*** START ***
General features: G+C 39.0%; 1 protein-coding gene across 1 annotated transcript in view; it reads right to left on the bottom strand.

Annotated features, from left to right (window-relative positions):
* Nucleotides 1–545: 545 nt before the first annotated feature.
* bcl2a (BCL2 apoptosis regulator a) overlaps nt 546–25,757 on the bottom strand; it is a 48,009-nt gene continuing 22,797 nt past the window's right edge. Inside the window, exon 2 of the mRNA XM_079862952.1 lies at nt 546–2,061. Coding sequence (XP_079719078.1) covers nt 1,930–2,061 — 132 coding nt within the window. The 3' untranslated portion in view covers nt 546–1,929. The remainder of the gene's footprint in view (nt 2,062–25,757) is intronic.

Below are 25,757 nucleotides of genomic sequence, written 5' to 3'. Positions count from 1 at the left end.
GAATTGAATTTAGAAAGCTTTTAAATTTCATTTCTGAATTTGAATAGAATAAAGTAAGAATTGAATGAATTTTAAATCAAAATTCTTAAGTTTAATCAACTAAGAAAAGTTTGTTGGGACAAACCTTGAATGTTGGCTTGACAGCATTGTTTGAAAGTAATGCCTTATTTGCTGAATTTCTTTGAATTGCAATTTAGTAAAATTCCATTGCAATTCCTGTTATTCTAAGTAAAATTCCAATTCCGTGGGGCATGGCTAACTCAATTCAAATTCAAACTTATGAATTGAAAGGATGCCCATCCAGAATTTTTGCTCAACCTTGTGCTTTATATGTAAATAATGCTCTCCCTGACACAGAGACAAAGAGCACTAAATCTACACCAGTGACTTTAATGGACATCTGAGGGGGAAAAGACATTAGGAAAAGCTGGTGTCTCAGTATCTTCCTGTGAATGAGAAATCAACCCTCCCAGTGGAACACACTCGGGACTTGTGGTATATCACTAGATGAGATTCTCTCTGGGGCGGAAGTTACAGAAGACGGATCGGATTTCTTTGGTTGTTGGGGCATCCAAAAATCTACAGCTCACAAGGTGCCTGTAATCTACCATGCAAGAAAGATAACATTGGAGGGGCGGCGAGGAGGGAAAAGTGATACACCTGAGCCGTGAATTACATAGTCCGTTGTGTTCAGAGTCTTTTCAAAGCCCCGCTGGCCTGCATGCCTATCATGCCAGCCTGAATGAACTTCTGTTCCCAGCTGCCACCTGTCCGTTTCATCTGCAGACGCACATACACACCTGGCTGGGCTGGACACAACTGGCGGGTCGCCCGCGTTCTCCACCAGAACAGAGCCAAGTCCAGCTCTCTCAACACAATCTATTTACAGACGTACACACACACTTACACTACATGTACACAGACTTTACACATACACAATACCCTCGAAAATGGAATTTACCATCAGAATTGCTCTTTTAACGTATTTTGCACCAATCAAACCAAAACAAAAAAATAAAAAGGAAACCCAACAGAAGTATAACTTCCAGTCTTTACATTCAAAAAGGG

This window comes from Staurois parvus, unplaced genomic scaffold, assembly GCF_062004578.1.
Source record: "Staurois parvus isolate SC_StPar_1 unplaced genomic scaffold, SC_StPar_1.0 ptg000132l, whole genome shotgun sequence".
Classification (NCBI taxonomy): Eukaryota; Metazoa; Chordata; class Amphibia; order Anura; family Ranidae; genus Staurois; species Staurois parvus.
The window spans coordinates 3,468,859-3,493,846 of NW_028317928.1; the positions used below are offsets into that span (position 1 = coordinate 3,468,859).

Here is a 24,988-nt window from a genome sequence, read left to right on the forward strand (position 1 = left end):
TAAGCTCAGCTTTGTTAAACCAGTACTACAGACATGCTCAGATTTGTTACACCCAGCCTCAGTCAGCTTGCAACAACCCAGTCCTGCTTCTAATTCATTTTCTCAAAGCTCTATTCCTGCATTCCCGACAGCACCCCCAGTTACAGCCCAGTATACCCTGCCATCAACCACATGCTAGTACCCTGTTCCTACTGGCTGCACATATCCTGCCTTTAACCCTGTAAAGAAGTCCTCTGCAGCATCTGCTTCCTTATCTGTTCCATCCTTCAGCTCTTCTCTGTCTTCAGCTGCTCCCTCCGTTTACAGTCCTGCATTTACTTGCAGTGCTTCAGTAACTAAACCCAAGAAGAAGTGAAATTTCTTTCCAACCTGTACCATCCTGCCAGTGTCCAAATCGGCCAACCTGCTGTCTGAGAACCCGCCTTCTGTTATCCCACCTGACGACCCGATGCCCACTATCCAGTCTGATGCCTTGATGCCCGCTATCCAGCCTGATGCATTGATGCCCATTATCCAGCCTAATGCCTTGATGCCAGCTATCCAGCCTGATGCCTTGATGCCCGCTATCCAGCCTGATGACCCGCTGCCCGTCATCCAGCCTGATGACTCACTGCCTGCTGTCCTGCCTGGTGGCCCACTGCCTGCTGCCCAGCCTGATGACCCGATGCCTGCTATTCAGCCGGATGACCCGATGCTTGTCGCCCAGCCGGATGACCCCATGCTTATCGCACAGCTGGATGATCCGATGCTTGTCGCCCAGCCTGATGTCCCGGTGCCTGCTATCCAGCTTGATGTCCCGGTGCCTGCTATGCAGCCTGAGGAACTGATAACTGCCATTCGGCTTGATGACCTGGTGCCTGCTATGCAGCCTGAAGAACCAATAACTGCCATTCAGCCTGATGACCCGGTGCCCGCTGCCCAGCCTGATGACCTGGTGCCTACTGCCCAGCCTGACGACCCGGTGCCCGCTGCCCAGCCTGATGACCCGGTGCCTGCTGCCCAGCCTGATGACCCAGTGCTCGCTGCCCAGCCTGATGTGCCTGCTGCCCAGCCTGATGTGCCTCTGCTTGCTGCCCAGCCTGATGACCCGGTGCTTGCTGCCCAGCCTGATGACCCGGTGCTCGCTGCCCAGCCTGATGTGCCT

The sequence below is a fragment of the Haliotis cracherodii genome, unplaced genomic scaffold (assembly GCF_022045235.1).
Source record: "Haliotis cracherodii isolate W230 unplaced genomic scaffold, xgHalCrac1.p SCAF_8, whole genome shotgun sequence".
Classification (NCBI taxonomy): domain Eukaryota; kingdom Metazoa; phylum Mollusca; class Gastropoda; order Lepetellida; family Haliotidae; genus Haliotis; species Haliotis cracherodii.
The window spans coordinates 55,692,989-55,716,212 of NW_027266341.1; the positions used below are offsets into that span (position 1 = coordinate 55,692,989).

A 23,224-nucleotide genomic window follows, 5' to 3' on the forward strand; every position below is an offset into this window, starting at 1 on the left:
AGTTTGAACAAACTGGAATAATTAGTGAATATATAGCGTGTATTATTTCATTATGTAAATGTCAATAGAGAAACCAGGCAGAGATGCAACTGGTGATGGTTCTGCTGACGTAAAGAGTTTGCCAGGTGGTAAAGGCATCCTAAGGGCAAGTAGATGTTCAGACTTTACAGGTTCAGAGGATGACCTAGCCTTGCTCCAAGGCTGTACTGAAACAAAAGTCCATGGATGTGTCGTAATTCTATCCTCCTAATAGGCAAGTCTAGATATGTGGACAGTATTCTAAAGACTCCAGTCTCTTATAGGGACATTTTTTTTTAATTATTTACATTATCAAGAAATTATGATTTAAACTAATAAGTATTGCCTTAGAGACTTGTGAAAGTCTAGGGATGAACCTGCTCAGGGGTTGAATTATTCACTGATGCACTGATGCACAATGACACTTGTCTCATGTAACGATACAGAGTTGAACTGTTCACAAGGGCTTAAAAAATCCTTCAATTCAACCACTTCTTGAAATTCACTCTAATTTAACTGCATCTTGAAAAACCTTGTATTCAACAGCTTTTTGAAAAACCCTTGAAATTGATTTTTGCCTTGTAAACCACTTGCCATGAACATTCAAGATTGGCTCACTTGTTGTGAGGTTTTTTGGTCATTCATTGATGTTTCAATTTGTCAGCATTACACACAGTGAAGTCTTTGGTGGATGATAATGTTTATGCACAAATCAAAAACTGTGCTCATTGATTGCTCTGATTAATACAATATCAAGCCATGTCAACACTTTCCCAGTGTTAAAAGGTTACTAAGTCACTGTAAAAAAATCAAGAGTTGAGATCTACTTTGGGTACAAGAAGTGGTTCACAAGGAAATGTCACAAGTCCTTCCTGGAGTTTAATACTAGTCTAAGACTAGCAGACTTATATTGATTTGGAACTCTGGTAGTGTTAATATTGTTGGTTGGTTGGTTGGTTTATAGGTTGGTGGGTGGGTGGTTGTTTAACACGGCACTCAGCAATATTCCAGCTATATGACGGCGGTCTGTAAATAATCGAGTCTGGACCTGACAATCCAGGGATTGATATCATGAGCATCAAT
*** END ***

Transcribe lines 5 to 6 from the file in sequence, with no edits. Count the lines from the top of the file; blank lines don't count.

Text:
Below are 25,757 nucleotides of genomic sequence, written 5' to 3'. Positions count from 1 at the left end.
GAATTGAATTTAGAAAGCTTTTAAATTTCATTTCTGAATTTGAATAGAATAAAGTAAGAATTGAATGAATTTTAAATCAAAATTCTTAAGTTTAATCAACTAAGAAAAGTTTGTTGGGACAAACCTTGAATGTTGGCTTGACAGCATTGTTTGAAAGTAATGCCTTATTTGCTGAATTTCTTTGAATTGCAATTTAGTAAAATTCCATTGCAATTCCTGTTATTCTAAGTAAAATTCCAATTCCGTGGGGCATGGCTAACTCAATTCAAATTCAAACTTATGAATTGAAAGGATGCCCATCCAGAATTTTTGCTCAACCTTGTGCTTTATATGTAAATAATGCTCTCCCTGACACAGAGACAAAGAGCACTAAATCTACACCAGTGACTTTAATGGACATCTGAGGGGGAAAAGACATTAGGAAAAGCTGGTGTCTCAGTATCTTCCTGTGAATGAGAAATCAACCCTCCCAGTGGAACACACTCGGGACTTGTGGTATATCACTAGATGAGATTCTCTCTGGGGCGGAAGTTACAGAAGACGGATCGGATTTCTTTGGTTGTTGGGGCATCCAAAAATCTACAGCTCACAAGGTGCCTGTAATCTACCATGCAAGAAAGATAACATTGGAGGGGCGGCGAGGAGGGAAAAGTGATACACCTGAGCCGTGAATTACATAGTCCGTTGTGTTCAGAGTCTTTTCAAAGCCCCGCTGGCCTGCATGCCTATCATGCCAGCCTGAATGAACTTCTGTTCCCAGCTGCCACCTGTCCGTTTCATCTGCAGACGCACATACACACCTGGCTGGGCTGGACACAACTGGCGGGTCGCCCGCGTTCTCCACCAGAACAGAGCCAAGTCCAGCTCTCTCAACACAATCTATTTACAGACGTACACACACACTTACACTACATGTACACAGACTTTACACATACACAATACCCTCGAAAATGGAATTTACCATCAGAATTGCTCTTTTAACGTATTTTGCACCAATCAAACCAAAACAAAAAAATAAAAAGGAAACCCAACAGAAGTATAACTTCCAGTCTTTACATTCAAAAAGGG